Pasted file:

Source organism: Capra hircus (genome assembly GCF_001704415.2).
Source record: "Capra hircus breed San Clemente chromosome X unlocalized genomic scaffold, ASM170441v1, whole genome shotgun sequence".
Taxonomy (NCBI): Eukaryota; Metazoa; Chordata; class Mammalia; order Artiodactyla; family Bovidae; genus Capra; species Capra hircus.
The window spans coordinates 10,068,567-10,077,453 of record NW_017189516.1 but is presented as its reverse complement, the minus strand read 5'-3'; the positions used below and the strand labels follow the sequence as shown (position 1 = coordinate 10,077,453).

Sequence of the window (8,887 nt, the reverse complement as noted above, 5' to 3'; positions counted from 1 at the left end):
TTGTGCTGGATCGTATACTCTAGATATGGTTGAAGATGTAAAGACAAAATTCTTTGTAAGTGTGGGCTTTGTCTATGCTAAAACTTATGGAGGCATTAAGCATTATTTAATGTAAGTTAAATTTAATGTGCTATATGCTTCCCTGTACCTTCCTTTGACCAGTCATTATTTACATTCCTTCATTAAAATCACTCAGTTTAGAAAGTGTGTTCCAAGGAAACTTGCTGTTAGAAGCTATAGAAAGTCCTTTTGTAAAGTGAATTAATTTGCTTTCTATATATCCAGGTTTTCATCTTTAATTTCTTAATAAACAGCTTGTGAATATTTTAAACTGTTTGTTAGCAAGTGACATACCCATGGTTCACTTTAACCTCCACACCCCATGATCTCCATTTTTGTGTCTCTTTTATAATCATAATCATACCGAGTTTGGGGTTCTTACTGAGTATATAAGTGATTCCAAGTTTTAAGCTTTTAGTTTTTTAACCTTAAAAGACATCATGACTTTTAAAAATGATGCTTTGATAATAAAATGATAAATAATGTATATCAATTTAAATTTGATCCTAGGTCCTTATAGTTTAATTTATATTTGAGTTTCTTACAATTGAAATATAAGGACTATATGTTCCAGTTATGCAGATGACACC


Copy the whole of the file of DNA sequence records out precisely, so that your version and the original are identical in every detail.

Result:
Source organism: Capra hircus (genome assembly GCF_001704415.2).
Source record: "Capra hircus breed San Clemente chromosome X unlocalized genomic scaffold, ASM170441v1, whole genome shotgun sequence".
Taxonomy (NCBI): Eukaryota; Metazoa; Chordata; class Mammalia; order Artiodactyla; family Bovidae; genus Capra; species Capra hircus.
The window spans coordinates 10,068,567-10,077,453 of record NW_017189516.1 but is presented as its reverse complement, the minus strand read 5'-3'; the positions used below and the strand labels follow the sequence as shown (position 1 = coordinate 10,077,453).

Sequence of the window (8,887 nt, the reverse complement as noted above, 5' to 3'; positions counted from 1 at the left end):
TTGTGCTGGATCGTATACTCTAGATATGGTTGAAGATGTAAAGACAAAATTCTTTGTAAGTGTGGGCTTTGTCTATGCTAAAACTTATGGAGGCATTAAGCATTATTTAATGTAAGTTAAATTTAATGTGCTATATGCTTCCCTGTACCTTCCTTTGACCAGTCATTATTTACATTCCTTCATTAAAATCACTCAGTTTAGAAAGTGTGTTCCAAGGAAACTTGCTGTTAGAAGCTATAGAAAGTCCTTTTGTAAAGTGAATTAATTTGCTTTCTATATATCCAGGTTTTCATCTTTAATTTCTTAATAAACAGCTTGTGAATATTTTAAACTGTTTGTTAGCAAGTGACATACCCATGGTTCACTTTAACCTCCACACCCCATGATCTCCATTTTTGTGTCTCTTTTATAATCATAATCATACCGAGTTTGGGGTTCTTACTGAGTATATAAGTGATTCCAAGTTTTAAGCTTTTAGTTTTTTAACCTTAAAAGACATCATGACTTTTAAAAATGATGCTTTGATAATAAAATGATAAATAATGTATATCAATTTAAATTTGATCCTAGGTCCTTATAGTTTAATTTATATTTGAGTTTCTTACAATTGAAATATAAGGACTATATGTTCCAGTTATGCAGATGACACC